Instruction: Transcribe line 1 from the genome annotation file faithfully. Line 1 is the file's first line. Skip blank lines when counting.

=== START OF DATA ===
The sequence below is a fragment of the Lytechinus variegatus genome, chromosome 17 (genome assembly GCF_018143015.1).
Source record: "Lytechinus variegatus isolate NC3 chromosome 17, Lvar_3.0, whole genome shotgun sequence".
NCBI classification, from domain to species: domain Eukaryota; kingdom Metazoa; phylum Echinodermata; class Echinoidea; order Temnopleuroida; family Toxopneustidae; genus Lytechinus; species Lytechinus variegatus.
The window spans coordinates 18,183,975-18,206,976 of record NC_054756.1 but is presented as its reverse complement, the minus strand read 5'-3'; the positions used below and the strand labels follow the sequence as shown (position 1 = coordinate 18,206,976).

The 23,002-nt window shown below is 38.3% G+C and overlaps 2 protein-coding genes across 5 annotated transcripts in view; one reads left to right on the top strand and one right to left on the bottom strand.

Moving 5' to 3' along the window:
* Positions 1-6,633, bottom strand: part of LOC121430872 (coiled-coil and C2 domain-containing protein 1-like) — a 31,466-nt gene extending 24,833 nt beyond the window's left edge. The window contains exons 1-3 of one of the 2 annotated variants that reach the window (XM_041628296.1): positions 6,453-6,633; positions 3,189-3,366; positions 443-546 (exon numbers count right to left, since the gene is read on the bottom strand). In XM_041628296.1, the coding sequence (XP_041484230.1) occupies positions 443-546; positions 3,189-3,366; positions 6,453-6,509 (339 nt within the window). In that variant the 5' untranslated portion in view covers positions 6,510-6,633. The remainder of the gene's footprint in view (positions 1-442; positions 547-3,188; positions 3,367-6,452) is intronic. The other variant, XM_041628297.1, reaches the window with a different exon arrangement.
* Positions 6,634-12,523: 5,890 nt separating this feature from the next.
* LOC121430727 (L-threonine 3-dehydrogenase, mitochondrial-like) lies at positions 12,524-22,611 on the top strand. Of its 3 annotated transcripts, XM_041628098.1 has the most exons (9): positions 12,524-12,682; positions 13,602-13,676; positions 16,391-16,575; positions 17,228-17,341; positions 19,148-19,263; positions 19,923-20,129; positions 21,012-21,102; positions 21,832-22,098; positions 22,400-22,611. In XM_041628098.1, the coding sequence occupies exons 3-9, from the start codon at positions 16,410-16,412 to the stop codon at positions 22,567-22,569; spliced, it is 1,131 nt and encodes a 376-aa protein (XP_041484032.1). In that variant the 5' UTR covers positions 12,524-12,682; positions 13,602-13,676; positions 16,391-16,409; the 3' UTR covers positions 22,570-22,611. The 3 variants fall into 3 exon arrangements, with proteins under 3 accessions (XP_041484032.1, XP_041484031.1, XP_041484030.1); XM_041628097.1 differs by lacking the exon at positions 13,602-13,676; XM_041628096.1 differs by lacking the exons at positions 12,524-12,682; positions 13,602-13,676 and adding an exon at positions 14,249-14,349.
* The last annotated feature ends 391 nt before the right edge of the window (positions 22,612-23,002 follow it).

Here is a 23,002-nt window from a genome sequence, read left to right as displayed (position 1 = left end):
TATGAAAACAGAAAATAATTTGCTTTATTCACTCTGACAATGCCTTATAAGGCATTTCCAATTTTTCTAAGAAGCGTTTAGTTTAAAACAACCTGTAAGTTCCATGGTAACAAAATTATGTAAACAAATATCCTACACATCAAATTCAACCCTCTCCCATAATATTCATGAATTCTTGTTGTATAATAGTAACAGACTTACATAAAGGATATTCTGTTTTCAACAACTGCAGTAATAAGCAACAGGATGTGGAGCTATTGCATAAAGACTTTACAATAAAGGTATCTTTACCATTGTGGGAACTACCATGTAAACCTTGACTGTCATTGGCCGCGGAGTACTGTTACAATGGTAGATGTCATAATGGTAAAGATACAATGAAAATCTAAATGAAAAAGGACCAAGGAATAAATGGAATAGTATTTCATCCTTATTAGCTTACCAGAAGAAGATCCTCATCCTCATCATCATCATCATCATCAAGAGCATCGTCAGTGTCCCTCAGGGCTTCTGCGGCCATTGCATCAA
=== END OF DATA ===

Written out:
The sequence below is a fragment of the Lytechinus variegatus genome, chromosome 17 (genome assembly GCF_018143015.1).